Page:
(Bloomberg) -- A former Israeli cabinet minister with a checkered history of attempted drug smuggling and credit-card fraud has been charged with spying for Iran.
Gonen Segev, who served as energy and infrastructure minister more than two decades ago, was arrested in May and charged last Friday with espionage and aiding the enemy in wartime, the Shin Bet internal security service said Monday. He’s accused of providing Iran with information on Israel’s energy industry and security sites, as well as political and defense officials.
Most details of the indictment are under a gag order, Segev’s attorneys, Eli Zohar and Moshe Mazor, said in response to the charges. The Shin Bet announcement “assigns the matters extreme severity while the indictment itself, whose details are under gag order, paint a different picture,” they said.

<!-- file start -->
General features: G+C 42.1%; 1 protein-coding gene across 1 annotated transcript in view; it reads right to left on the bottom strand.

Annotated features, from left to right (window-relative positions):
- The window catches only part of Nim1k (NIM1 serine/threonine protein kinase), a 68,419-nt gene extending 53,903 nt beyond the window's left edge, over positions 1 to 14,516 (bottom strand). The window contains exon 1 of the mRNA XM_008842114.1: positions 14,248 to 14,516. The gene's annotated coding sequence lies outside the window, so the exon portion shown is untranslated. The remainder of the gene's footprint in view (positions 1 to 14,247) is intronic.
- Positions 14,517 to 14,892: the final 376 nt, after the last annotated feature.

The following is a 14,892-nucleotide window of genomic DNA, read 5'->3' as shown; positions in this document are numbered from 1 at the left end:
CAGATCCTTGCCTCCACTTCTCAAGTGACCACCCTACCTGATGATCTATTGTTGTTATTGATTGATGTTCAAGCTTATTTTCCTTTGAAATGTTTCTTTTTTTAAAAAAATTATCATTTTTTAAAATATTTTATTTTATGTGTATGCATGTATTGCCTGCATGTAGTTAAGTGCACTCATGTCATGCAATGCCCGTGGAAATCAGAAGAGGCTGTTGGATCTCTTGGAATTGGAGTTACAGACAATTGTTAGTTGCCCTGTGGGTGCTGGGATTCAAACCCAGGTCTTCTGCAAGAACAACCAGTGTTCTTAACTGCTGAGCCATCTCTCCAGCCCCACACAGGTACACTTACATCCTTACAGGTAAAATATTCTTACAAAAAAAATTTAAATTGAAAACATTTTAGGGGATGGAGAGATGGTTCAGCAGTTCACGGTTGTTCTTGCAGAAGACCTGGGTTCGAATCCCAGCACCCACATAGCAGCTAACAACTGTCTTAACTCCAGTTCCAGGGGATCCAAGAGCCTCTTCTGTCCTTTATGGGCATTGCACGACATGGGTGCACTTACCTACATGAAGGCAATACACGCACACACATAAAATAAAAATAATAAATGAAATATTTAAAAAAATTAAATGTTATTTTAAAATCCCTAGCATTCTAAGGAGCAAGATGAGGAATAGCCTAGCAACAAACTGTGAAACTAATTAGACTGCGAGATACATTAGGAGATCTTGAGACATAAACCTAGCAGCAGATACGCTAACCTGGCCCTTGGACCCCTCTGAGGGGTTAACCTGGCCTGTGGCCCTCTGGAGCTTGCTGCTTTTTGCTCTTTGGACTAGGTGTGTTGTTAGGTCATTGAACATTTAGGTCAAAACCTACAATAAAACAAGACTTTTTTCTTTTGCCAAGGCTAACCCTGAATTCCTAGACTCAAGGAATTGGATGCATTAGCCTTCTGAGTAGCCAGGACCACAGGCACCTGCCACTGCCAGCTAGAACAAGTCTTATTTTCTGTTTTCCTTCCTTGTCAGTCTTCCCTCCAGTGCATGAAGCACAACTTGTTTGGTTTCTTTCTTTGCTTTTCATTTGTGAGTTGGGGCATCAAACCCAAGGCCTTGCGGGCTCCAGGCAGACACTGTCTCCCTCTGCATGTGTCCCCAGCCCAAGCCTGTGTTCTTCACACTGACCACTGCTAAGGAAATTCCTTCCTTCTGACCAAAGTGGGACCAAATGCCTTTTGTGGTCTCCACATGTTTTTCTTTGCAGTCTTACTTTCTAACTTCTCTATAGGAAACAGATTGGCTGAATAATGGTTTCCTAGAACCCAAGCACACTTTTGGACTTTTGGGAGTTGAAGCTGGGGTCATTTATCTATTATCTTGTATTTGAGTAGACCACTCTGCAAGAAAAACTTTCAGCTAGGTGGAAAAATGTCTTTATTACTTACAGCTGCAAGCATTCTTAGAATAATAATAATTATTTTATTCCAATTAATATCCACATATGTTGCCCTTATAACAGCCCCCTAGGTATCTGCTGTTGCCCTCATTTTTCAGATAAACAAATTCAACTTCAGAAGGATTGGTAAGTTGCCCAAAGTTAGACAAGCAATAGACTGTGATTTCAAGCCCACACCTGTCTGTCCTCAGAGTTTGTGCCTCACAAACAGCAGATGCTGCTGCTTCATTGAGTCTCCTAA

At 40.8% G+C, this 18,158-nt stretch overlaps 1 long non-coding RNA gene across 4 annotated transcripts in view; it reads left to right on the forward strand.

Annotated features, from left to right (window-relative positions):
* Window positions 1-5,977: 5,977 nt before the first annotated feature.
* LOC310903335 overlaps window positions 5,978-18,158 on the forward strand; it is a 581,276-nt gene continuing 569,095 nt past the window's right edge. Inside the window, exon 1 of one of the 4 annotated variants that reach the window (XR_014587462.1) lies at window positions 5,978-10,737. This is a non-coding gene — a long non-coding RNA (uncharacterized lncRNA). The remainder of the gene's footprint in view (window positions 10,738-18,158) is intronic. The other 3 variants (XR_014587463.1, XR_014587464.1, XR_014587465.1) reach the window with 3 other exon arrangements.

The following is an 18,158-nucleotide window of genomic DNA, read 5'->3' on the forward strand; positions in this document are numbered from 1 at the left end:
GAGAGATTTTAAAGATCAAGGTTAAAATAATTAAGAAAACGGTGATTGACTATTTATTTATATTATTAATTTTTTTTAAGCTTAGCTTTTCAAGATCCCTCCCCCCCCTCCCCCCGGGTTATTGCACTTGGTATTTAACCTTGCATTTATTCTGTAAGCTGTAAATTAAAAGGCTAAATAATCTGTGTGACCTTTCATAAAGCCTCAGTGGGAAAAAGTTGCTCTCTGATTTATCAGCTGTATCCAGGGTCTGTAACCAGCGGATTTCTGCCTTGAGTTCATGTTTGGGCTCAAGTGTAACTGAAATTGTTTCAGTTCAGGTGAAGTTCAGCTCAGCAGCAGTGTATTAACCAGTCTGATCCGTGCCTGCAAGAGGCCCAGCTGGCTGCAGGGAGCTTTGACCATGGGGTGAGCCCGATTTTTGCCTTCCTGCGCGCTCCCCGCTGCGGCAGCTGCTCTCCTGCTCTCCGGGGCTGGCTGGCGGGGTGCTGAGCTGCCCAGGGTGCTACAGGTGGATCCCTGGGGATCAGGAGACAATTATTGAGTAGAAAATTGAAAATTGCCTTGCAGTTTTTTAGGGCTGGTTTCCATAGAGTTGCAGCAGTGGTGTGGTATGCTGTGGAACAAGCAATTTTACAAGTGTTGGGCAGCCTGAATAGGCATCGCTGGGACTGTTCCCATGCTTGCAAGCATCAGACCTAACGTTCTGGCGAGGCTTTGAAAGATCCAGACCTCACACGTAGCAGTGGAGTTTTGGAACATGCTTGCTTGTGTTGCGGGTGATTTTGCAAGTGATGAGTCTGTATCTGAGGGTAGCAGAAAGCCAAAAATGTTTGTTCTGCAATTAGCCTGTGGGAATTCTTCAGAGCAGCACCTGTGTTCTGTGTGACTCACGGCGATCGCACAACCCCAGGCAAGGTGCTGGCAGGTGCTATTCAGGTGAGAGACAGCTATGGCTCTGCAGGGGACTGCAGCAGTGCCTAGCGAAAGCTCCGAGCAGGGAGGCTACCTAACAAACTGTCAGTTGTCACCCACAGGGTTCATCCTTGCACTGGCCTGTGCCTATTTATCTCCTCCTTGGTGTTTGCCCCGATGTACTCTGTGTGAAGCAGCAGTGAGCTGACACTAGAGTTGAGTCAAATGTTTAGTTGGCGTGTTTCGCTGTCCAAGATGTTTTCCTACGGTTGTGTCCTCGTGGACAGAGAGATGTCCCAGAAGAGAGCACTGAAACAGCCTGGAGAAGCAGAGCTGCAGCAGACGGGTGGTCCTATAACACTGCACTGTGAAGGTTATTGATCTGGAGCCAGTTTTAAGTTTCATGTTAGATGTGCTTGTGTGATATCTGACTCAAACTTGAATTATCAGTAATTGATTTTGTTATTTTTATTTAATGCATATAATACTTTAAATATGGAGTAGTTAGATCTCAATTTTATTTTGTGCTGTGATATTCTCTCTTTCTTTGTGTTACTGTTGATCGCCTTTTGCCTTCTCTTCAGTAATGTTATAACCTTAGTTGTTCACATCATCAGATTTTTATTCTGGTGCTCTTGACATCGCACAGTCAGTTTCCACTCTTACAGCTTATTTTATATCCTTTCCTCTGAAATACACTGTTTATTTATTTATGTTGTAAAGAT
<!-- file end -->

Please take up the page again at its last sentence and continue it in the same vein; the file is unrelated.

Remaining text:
In recent years Segev lived in Nigeria, where he first made contact with the Iranian Embassy in 2012, according to the Shin Bet. The ex-minister met with his handlers twice in Iran and later in other countries, and they gave him a system for encrypting messages, the agency said.
Israel regards Iran as its bitterest enemy because of its nuclear work, its ballistic missile program and its support for other enemies of the Jewish state. Iranian officials have referred multiple times to Israel’s annihilation.
Segev, a native-born Israeli, was elected to parliament in 1992 and served as a minister from 1995 to 1996.
He practiced medicine before entering politics, but had his license revoked after being jailed for trying to smuggle 32,000 Ecstasy tablets into Israel from the Netherlands, Israeli media reported. He was also convicted of credit card fraud for falsely claiming his card had gone missing, then using it to withdraw money, media reported.
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